Teamwork is especially important within DOS, where also use project “squads” composed of folks from different teams (e.g. infra engineering and analytics). This isn’t a typical practice at New Relic, but we find it beneficial for us to prevent knowledge silos and encourage more collaboration. Bringing together experts on different parts of our systems and business ultimately helps deliver greater value. That’s why internal transfers are also fairly common. All new engineering roles on teams are posted in an internal job board, and employees can apply and go through an accelerated interview process. We encourage people to transfer to different teams when it will support their career growth goals. New Relic as a whole considers it a better outcome for someone to transfer to a new team to help grow their skills than to leave the company entirely.
1 Open Positions
Our goal is never to tell engineers what features to build, but rather give them the tools they need to solve whatever problem they’re facing. Instead of following a roadmap that’s decided on in advance, we have a list of prioritized business problems that business owners weigh in on. For example, let’s say we notice it’s taking too long for providers to refill medications. We don’t know why or what the solution is, but we might say, “It currently takes an average of 36 hours and we need to get it down to 12, go!” Teams then work cross-functionally with users, providers, designers, and business analysts to create hypotheses and test them using software.
Scrum teams working on Chirp are made up of 3-4 engineers, a product manager, a product designer, and a representative from the market the team is serving. This is usually a provider who has a high level of insight into the day-to-day operations of the primary care clinic. Teams are typically set for about 1-2 years before we mix them up, and most of our teammates (we currently have around 20 on the team) have all worked with each other at some point.
32 Open Positions
In the early days of Curai, we were a team who ate lunch together every day. Now that we’re remote-first, our team-oriented camaraderie is expressed through company activities and celebrations (recent events include a Star Wars trivia competition, at-home cheesemaking, and a talent show), jokes during stand up, and kindness toward one another. As engineers, we are quick to hop on a call to pair program and unblock each other, and start each bi-weekly team meeting with a different icebreaker activity to get to know our teammates. Many of us remain good friends outside of work even as we have spread out geographically, and stay connected by hopping on video chats or playing games together.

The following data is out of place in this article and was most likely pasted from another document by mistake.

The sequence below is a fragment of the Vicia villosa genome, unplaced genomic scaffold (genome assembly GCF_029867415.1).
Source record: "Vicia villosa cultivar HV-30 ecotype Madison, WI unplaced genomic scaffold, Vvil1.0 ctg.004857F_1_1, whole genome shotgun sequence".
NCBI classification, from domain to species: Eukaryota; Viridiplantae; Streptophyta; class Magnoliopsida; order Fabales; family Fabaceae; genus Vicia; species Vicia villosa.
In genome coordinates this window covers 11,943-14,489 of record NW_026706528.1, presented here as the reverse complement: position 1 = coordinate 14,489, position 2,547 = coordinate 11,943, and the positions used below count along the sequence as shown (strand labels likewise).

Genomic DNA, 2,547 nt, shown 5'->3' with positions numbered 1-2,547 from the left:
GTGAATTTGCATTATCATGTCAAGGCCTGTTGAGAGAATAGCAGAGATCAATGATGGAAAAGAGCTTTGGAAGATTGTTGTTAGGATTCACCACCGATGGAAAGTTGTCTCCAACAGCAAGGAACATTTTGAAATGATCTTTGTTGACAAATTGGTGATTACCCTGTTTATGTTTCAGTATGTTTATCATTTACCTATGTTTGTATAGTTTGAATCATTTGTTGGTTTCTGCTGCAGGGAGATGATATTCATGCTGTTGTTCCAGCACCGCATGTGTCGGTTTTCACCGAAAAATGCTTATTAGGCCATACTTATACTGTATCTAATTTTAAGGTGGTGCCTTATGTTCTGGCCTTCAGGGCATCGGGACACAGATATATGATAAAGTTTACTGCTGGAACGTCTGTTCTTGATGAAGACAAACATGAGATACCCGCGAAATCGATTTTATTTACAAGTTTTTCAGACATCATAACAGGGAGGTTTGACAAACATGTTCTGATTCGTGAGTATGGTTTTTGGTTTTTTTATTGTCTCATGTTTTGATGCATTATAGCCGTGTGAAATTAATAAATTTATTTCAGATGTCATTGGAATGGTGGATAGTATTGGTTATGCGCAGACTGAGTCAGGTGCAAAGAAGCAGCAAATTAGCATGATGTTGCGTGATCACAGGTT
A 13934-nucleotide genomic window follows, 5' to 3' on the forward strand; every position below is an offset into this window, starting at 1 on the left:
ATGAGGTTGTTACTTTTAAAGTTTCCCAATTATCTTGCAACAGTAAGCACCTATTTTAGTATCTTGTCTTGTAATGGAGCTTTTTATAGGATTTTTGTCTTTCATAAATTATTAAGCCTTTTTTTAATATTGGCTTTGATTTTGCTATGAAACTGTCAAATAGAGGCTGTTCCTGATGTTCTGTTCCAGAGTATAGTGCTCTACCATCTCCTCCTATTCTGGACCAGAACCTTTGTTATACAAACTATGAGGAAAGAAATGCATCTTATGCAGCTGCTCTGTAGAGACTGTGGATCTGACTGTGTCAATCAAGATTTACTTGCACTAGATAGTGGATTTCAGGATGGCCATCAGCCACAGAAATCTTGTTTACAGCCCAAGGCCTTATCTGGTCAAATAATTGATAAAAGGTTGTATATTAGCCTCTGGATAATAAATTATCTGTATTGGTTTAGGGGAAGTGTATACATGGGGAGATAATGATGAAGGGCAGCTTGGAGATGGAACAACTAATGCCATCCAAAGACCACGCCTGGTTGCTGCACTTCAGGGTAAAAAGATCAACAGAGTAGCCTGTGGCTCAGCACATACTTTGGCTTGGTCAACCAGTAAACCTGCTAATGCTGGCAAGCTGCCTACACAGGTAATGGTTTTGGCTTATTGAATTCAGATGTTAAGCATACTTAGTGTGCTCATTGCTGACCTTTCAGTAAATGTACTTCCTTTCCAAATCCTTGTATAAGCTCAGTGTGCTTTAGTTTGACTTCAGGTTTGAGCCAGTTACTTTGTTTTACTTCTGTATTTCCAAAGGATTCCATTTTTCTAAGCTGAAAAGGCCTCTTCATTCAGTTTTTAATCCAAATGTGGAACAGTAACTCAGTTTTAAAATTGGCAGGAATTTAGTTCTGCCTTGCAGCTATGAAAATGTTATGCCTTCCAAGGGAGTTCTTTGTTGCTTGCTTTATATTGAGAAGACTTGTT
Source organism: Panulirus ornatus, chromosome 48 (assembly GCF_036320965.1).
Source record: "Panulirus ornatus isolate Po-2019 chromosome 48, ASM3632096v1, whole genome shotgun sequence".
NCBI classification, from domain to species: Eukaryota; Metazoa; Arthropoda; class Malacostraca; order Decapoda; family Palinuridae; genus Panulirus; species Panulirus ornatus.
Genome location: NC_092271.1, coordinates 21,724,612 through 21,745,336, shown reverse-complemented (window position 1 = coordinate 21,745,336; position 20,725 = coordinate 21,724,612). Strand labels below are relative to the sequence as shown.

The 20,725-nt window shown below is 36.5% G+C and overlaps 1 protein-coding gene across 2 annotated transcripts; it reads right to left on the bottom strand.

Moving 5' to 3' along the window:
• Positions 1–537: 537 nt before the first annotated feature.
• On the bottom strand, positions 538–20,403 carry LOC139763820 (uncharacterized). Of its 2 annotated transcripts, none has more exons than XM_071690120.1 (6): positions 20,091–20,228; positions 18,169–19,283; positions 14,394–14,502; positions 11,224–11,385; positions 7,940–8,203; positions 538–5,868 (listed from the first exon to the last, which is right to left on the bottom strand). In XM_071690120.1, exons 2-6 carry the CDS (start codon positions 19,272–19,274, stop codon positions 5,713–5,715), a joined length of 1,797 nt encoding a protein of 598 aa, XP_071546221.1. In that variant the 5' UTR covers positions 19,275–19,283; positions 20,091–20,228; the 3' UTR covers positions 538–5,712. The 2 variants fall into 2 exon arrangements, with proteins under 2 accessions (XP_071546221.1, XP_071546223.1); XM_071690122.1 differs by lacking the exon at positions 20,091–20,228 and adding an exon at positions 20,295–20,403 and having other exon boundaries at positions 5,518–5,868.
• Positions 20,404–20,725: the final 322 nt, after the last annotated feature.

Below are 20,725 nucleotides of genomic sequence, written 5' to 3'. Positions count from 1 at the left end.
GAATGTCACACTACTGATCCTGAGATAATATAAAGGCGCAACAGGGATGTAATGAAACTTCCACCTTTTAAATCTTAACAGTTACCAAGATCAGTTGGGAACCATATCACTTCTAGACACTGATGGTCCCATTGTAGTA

In terms of decision making, we used to follow a consensus-based model, but have since evolved to go through a formal design review process. This helps us strike a good balance between purely top-down and bottom-up decision making and gives all members of the team a chance to offer their insights and inputs. It also helps to distribute responsibility and ownership throughout the team so that no single person is overloaded, but also so that everyone knows with whom the proverbial buck stops.
Everything we do is team based. We focus on aligning around team goals throughout projects, which means we’re incentivized to give and receive help (pairing, mentoring, whiteboarding, unblocking tickets, etc.) over focusing on solo hero work. When we’re in the office, our two dedicated pairing rooms (called Pairadise) are often occupied.
Collaboration also prevents us from creating silos of knowledge. It facilitates information sharing and there are many “game-changing” instances where one person’s good habits or use of an awesome tool gets shared across the team to everyone’s benefit.
Above all, we are big believers of succeeding and failing together as a team. We celebrate feature launches with a physical trophy ceremony where the team presents who built what and why. They then place a small token that represents the project in a glass case with white gloves, music playing, and all the pomp and circumstance a feature release deserves.
17 Open Positions
Designers, PMs, and engineers work together closely for the entire duration of a project, from strategy presentations through to final browser bug fixing. Our teams (usually around 4-6 people) kick off each day with a 15-minute standup and check in frequently via Slack, Trello, and GitHub. We also keep up lightweight communication via Slack with clients – engineers are client-facing, so you won’t be playing telephone with account managers.
Each project team functions autonomously. This means that technology decisions don’t come from the top down, but rather they’re made at the project level by the engineers who will actually be accountable for delivering the work. Our process is malleable and can change depending on what works best for the team. Projects typically last 3-6 months, and primary design/engineering team members are fully allocated for the duration of the project. Directors and managers meet every week to discuss scheduling, and do their best to ensure that team assignments are compatible with personal interests and growth goals.
Many of our engineers are also fans of pair and mob programming, making it easy for people new to a technology stack to get on-boarded. That said, we definitely support individual contributors, too. Our skills and performance matrices allow for growth on both maker and manager paths. For IC roles (Engineer, Lead Engineer), people are more or less 100% focused on one project at a time, which leaves a lot of room for solo work on any given day. It’s also worth noting, we’re a fairly introverted group (especially engineers). “It surprised me when I first joined because it was the quietest open office I had ever encountered!,” says Mike.
At the end of the day, we don’t hide people from clients, and while everyone doesn't have to lead every client conversation, a certain amount of comfort with this sort of service relationship is important.
At Leapfin, we try to avoid working in silos. Engineers often pull each other in on stories to collaborate and seek out second and third opinions (from fellow engineers as well as others in the company). We have weekly knowledge sharing group sessions and our sprint planning meetings are roundtable-style to make sure all voices are heard. We also have a bi-weekly company all-hands meeting for cross-functional knowledge sharing and business-as-a-whole insight.